Discussion in 'Quail' started by Alwayswantchics, Aug 12, 2013.

  1. Alwayswantchics

    Alwayswantchics Chillin' With My Peeps

    Apr 6, 2012
    Phelan, CA
    I am pretty sure that I have 6 bobwhite males. I also have 9 coturnix all different colors. Can I breed then together? In what ratio?
  2. thinkloically

    thinkloically Out Of The Brooder

    Dec 13, 2013
    I suggest that you do not mix the two breeds because that may mess up the DNA. Just keep the quail 1::3 (Male to Female)
  3. TwoCrows

    TwoCrows Show me the way old friend Staff Member

    Mar 21, 2011
    New Mexico, USA
    My Coop
    Do not mix Coturnix and Bobwhites. The Bobs are much more aggressive than the Cots and can injure them. So keep the different breeds of quail in their own quarters.

    Bobs are kept in pairs ONLY.

    Cots are kept 1 male to 4 to 7 females.
  4. James the Bald

    James the Bald Chillin' With My Peeps

    Jan 6, 2013
    I don't know why so many people attempt to cross breed species. Not too long ago, one member wanted to breed a scale and a bobwhite. So, I did some research on cross breeding species, and found a very nice research paper. Here is a link to the results that I posted. I know what you're going to say, "but crosssing a bobwhite and a coturnix isn't listed". Yes, absolutely right, by rules, members are "prohibited" from linking to other sites similar to BYC, but to get this point across, here is a link that anyone trying to cross breed a bobwhite and a coturnix should read and heed. One would think that this would put an end to the "hybrid" discussion, but I doubt it.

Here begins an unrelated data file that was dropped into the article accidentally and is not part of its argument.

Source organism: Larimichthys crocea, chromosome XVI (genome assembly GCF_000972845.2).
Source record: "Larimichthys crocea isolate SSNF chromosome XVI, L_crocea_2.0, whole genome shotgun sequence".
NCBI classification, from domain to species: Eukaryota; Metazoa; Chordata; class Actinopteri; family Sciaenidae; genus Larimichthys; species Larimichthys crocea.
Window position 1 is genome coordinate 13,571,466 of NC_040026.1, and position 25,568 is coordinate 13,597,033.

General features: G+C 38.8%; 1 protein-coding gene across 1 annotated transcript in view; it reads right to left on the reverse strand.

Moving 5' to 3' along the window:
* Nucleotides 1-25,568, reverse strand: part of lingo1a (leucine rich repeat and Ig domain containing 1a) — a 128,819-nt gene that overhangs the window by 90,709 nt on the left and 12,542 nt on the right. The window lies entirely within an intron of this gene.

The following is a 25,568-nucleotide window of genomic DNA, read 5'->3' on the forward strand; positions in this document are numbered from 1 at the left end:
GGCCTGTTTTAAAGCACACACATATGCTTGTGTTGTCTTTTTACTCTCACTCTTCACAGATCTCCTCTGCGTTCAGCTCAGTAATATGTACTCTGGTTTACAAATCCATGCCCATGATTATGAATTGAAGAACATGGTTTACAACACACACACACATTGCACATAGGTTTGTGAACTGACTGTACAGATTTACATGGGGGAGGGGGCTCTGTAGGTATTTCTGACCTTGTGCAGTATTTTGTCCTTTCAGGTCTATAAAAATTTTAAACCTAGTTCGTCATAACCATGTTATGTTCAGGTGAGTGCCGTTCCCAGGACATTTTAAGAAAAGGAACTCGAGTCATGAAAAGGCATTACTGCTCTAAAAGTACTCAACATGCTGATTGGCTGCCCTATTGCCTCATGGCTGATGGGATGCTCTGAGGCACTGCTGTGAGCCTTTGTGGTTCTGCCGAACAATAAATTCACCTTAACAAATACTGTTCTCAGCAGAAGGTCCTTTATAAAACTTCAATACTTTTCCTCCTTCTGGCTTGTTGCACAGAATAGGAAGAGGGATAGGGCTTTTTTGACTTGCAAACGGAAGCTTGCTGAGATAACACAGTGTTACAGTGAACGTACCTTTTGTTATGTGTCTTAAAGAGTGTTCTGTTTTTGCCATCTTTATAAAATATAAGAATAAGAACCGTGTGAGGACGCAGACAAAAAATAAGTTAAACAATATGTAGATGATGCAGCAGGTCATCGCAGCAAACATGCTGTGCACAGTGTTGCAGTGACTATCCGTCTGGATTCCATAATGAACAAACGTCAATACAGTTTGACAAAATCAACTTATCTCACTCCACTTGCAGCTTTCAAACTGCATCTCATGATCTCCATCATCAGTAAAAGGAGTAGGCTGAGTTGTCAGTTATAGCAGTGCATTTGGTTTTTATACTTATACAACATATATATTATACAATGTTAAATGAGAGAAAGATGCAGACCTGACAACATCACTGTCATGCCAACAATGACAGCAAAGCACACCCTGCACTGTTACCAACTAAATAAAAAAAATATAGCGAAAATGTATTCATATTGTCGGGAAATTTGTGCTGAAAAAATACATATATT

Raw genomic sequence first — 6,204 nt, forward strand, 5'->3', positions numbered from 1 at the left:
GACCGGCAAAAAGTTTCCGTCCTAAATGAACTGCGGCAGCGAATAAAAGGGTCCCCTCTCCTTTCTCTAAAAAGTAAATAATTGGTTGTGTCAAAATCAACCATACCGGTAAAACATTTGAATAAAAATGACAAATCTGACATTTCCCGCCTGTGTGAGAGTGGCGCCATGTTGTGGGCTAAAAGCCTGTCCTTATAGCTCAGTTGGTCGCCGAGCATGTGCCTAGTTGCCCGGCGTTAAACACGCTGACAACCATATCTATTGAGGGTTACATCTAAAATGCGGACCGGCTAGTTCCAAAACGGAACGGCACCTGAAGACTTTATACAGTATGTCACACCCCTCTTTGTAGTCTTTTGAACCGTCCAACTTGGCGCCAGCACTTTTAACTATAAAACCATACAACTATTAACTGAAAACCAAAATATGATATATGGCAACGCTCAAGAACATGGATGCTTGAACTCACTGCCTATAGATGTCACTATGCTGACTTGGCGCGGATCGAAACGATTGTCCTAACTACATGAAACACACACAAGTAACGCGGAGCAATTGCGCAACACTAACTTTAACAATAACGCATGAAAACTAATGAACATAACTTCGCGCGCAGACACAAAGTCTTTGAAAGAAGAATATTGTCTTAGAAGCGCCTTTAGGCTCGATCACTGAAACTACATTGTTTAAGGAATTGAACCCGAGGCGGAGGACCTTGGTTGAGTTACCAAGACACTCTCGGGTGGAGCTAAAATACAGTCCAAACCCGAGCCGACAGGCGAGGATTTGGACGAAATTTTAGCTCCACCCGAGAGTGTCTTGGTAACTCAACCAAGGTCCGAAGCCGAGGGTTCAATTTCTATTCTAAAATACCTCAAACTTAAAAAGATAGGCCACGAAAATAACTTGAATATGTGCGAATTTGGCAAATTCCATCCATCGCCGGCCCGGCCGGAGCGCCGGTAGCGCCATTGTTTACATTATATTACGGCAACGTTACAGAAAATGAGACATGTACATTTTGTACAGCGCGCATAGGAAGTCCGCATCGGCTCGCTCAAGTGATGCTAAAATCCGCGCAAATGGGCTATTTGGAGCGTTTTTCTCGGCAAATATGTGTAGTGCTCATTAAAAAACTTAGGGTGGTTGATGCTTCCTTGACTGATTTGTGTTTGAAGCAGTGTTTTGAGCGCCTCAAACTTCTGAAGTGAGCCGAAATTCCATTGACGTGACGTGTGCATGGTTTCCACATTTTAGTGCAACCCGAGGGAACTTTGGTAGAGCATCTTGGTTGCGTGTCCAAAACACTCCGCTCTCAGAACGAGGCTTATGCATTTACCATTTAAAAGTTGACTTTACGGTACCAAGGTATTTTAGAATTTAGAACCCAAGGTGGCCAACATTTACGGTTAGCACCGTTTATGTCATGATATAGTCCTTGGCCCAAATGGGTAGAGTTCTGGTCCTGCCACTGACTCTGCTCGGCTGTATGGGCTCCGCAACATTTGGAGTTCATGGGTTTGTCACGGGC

5. dc3085

    dc3085 Chillin' With My Peeps

    James and Twocrows covered it but I'm going to add a couple pennies

    Bob birds (coturnix bobwhite hybrid) have no purpose that can't be better fulfilled by a pure species. People have suggested to release them for hunting because they are mules (sterile) and won't become invasive however when you have put all that money into raising and growing them you would have been better off raising and releasing the species native to that area. Introduced gamebirds species almost never take hold when released in the wild in the US (ringneck/golden pheasants are the only real success story), most of the states in the union released tens of thousands of chukars each year back in the 50s and 60s and there are only a handful of established populations in the US localized to very small areas.

    Cant stress enough that the process required to breed them is not humane and is likely to end in the hen you use being killed or at least severely brutalized by her mate.
  6. UndergroundQuailRoad

    UndergroundQuailRoad Out Of The Brooder

    Jun 21, 2010
    The Bob birds "purpose" as a sterile species is such that it does not corrupt/weaken/alter the genetic material of the wild population by introducing inferior traits bred out of captive populations if a released bird happens to breed with wild populations.

    While I do think that we should do what is best for our animals, I do not think the brutalization of the mate is related to inter-species breeding as much as breeding an aggressive to a docile bird.

    I think a soon as we decide to play god we must shoulder the consequences and bring intelligent decision making to breeding rather than breeding on whims or laziness. If you have a reason to breed them together, then do so cautiously with intent, but if you really want more coturnix or more bobwhites, trade for appropriate genders or buy more as others have hinted...

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